The wind blew and it felt so humid and hot. He was swimming deep down in his thoughts as he was trying to recall what had happened in the previous day. Ever since he got the job at the sugar plantation in Marromeu, Tinos has never seen what he does with his earnings. After receiving his salary he would go straight to drink and squander all the money.
The previous day had started by friends inviting him to just pass through the bar and get just one pint each before they go home. However, it ended being a drinking spree that led into the wee hours of the following morning. As he had looked into his pockets the following morning he had seen his pockets empty. “What really happened to my money?” he asked himself.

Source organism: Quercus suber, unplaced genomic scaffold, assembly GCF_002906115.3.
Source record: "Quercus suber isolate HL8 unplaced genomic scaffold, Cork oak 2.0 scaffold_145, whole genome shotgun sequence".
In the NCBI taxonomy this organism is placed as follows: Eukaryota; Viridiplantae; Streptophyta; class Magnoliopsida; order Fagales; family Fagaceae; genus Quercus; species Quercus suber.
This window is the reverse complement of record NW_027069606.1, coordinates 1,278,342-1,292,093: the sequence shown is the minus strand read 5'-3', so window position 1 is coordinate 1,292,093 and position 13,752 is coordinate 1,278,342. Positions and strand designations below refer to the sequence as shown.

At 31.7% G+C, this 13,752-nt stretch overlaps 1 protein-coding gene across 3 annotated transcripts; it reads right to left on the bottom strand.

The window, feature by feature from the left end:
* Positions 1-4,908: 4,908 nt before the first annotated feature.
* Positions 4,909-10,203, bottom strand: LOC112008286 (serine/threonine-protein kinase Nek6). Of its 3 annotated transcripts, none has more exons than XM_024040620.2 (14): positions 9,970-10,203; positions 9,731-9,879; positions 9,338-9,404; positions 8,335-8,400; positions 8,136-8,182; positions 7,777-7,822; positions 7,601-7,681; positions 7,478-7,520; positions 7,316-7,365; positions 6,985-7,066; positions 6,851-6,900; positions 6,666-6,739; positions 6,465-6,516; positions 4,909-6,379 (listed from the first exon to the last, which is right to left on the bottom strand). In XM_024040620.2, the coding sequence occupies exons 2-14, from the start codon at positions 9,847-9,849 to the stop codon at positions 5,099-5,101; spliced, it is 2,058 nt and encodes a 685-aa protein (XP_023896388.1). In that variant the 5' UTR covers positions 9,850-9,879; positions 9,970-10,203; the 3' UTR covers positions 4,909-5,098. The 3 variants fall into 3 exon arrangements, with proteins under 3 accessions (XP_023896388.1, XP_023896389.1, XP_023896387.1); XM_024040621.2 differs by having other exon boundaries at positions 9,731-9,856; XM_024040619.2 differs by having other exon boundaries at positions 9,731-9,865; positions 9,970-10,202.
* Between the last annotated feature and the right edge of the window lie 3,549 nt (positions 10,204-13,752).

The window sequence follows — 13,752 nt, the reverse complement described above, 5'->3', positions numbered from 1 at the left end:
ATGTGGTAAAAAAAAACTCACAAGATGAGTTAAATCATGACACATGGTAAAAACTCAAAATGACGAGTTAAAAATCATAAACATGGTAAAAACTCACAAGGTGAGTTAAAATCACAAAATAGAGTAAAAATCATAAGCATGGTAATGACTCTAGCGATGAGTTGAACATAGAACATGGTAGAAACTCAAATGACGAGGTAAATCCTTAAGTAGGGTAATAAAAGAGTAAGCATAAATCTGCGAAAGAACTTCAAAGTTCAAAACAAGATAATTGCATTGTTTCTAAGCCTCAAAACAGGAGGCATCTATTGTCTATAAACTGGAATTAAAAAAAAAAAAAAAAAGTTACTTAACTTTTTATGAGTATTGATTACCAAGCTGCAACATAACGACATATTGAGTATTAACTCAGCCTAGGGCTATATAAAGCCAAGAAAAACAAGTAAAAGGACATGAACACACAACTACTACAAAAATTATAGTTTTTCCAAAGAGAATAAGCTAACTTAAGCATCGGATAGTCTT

Tinos’ life had been marred with addiction to alcohol. Although he is a non-smoker, alcohol had been his water. Each and every day would be a dear opportunity to drink again and enjoying himself but certainly the following morning will be pain and more pain. This had been the trend for long and he had been in that position for years. Family life had been badly severed with chaos, poverty, hunger and misery being the silhouette of his family. The fighting with his wife was the order of the day and his children were all malnourished.